Thanksgiving night at the Narrows Bridges

The in basket: I was surprised to read in a letter to the editor from Jackie Miller of Port Orchard in the Dec. 2 edition that the traffic waiting at the Tacoma Narrows Bridge toll booths Thanksgiving night had filled the toll plaza and backed up perhaps as far as Mullenix Road in South Kitsap.

I knew Thanksgiving and Christmas had disproportionately high numbers of bridge crossers without transponders who would have to use the toll booths, but I didn’t know it was anywhere near that bad.

Jackie was able to observe the backup while going the other way rather than crawling along in it, but said members of her family will face it after coming to her house for Christmas. She suggested the state give drivers a “wonderful gift” of no tolls on those two high impact days.

I asked Janet Matkin of the Good to Go! toll collection office if it really was that bad, and whether anything like toll-free days had been discussed to address it. 

The out basket: Janet said her information is that traffic did back up out of the toll plaza area into the through lanes, but only as far as Burnham Drive, fives miles back. Delays of 40 minutes were reported.

She guessed that any slowing of traffic north of there resulted from the temporary 40 mph speed zone and narrowed lanes at the Olalla-Burley interchange project site.

Thanksgiving wasn’t as bad as the previous Thanksgiving, she said. That was the worst day so far, and a thousand fewer vehicles used the bridge this Thanksgiving than last. I’d bet the 2007 backup taught many to go through Shelton on the holiday this year.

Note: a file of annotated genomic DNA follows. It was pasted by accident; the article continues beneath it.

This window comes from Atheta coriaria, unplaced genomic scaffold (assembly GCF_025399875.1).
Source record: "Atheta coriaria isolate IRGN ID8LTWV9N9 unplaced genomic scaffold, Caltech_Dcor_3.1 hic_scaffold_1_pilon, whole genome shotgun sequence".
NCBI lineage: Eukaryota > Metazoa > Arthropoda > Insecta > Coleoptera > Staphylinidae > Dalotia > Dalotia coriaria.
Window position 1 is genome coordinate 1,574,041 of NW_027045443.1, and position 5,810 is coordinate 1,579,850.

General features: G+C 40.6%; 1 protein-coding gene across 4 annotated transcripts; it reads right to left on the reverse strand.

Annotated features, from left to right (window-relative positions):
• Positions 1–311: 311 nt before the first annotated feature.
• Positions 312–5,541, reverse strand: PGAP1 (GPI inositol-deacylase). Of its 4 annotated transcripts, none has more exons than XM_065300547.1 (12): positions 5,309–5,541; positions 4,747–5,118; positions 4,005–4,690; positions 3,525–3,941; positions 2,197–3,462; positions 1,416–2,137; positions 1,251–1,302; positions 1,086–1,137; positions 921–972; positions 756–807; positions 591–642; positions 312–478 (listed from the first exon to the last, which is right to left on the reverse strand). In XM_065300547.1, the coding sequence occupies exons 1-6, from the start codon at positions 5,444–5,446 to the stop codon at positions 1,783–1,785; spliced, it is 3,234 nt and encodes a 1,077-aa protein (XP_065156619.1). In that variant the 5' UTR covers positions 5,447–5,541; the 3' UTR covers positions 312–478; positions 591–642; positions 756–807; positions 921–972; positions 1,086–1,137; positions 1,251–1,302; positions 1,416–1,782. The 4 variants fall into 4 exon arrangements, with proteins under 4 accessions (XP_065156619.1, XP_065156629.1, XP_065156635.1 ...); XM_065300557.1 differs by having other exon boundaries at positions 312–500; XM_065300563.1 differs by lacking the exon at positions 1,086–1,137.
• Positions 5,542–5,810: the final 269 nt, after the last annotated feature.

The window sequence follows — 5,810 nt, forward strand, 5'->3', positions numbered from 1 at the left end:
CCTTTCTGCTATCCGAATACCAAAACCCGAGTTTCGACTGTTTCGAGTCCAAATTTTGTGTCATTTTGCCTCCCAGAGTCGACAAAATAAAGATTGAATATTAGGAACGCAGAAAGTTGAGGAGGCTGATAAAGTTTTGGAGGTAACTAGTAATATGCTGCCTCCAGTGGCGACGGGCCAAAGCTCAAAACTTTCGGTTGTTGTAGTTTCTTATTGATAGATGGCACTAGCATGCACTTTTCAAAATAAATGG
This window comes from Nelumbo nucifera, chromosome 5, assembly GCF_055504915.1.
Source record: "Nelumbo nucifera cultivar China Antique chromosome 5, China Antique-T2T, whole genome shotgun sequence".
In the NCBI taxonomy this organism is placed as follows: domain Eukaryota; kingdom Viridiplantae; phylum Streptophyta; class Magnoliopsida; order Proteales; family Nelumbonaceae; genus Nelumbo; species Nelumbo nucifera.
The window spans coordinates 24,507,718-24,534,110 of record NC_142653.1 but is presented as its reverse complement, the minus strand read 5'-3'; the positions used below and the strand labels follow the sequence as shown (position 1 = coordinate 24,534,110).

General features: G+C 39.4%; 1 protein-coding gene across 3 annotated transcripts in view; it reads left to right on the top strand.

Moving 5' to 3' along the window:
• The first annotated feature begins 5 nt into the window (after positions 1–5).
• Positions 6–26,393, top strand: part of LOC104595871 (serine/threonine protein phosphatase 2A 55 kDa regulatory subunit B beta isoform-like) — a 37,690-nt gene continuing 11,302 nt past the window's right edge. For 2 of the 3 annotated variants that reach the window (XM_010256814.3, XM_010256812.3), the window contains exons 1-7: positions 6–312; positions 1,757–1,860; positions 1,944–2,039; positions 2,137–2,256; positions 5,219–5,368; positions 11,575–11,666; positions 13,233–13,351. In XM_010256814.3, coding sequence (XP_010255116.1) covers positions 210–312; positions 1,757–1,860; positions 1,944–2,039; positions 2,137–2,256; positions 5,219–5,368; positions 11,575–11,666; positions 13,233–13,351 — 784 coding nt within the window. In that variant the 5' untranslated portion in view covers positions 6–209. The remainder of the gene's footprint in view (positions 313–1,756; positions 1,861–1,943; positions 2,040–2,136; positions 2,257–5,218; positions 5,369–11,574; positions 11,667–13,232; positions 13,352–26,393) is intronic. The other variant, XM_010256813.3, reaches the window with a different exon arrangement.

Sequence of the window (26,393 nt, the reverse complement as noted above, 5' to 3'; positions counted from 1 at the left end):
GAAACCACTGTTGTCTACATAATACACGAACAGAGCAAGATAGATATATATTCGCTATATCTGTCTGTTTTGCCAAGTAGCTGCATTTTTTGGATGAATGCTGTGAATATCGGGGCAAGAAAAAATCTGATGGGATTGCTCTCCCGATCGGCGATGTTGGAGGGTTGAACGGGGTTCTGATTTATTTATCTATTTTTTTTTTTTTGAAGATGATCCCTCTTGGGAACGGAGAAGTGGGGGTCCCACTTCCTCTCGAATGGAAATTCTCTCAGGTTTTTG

“It seems that this is the most concentrated time for non-Good To Go! vehicles to use the bridge,” Janet said. “On other holidays those returning from the peninsula are more spread out throughout the day, rather than concentrated in a five-hour window.  About two-thirds of the traffic used the manual toll lanes during the peak hours from 6-11 p.m. 

She’s heard no talk about changing the collection of tolls on that day, she said.

But state traffic management and highway patrol officials did see it coming and “closely monitored conditions to keep traffic moving smoothly,” she said.

They had all toll lanes operating at the peak and opened the eastbound HOV lanes that begin at the Olympic interchange to all vehicles with transponders, she said.

They put out holiday traffic alerts suggesting that using Gig Harbor’s streets to get to the transponder-only 24th Street on-ramp to the bridge was an option if the backup at the toll booths slowed the freeway lanes for everybody.

They warned drivers via electronic signs along the freeway and via advisory radio that there would be long backups that night, including traffic heading westbound early in the day that would be returning later, she said.
There were no backups reported for the remainder of the weekend, Janet said.

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